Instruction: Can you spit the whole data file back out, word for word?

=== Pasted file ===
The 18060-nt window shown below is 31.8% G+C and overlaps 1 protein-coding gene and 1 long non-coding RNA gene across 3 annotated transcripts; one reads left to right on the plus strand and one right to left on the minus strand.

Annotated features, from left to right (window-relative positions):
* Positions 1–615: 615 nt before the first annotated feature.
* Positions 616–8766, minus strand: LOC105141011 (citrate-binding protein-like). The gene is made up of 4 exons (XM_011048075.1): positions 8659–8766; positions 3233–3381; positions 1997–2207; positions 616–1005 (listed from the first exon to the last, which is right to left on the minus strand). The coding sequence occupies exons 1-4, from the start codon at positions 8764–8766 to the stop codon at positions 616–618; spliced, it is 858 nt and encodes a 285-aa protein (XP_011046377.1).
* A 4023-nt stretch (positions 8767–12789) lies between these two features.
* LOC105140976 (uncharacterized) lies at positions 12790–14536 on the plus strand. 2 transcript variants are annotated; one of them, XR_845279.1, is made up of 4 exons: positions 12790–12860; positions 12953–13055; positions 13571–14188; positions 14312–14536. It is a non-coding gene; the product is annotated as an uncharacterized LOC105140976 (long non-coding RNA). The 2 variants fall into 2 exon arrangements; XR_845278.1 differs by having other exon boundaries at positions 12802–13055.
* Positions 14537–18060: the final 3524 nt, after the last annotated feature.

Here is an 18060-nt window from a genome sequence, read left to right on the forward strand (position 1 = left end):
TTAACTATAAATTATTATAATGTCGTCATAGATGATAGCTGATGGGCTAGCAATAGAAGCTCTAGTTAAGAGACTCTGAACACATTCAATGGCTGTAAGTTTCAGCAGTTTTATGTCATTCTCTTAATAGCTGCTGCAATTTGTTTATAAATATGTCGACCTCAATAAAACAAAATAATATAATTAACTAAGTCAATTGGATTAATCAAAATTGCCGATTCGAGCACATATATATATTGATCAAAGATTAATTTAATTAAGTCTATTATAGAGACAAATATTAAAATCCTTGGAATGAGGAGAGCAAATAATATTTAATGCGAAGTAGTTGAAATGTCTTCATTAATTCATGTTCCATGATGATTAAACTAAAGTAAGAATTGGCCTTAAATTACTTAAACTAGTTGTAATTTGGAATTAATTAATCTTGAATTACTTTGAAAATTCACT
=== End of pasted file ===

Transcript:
The 18060-nt window shown below is 31.8% G+C and overlaps 1 protein-coding gene and 1 long non-coding RNA gene across 3 annotated transcripts; one reads left to right on the plus strand and one right to left on the minus strand.

Annotated features, from left to right (window-relative positions):
* Positions 1–615: 615 nt before the first annotated feature.
* Positions 616–8766, minus strand: LOC105141011 (citrate-binding protein-like). The gene is made up of 4 exons (XM_011048075.1): positions 8659–8766; positions 3233–3381; positions 1997–2207; positions 616–1005 (listed from the first exon to the last, which is right to left on the minus strand). The coding sequence occupies exons 1-4, from the start codon at positions 8764–8766 to the stop codon at positions 616–618; spliced, it is 858 nt and encodes a 285-aa protein (XP_011046377.1).
* A 4023-nt stretch (positions 8767–12789) lies between these two features.
* LOC105140976 (uncharacterized) lies at positions 12790–14536 on the plus strand. 2 transcript variants are annotated; one of them, XR_845279.1, is made up of 4 exons: positions 12790–12860; positions 12953–13055; positions 13571–14188; positions 14312–14536. It is a non-coding gene; the product is annotated as an uncharacterized LOC105140976 (long non-coding RNA). The 2 variants fall into 2 exon arrangements; XR_845278.1 differs by having other exon boundaries at positions 12802–13055.
* Positions 14537–18060: the final 3524 nt, after the last annotated feature.

Here is an 18060-nt window from a genome sequence, read left to right on the forward strand (position 1 = left end):
TTAACTATAAATTATTATAATGTCGTCATAGATGATAGCTGATGGGCTAGCAATAGAAGCTCTAGTTAAGAGACTCTGAACACATTCAATGGCTGTAAGTTTCAGCAGTTTTATGTCATTCTCTTAATAGCTGCTGCAATTTGTTTATAAATATGTCGACCTCAATAAAACAAAATAATATAATTAACTAAGTCAATTGGATTAATCAAAATTGCCGATTCGAGCACATATATATATTGATCAAAGATTAATTTAATTAAGTCTATTATAGAGACAAATATTAAAATCCTTGGAATGAGGAGAGCAAATAATATTTAATGCGAAGTAGTTGAAATGTCTTCATTAATTCATGTTCCATGATGATTAAACTAAAGTAAGAATTGGCCTTAAATTACTTAAACTAGTTGTAATTTGGAATTAATTAATCTTGAATTACTTTGAAAATTCACT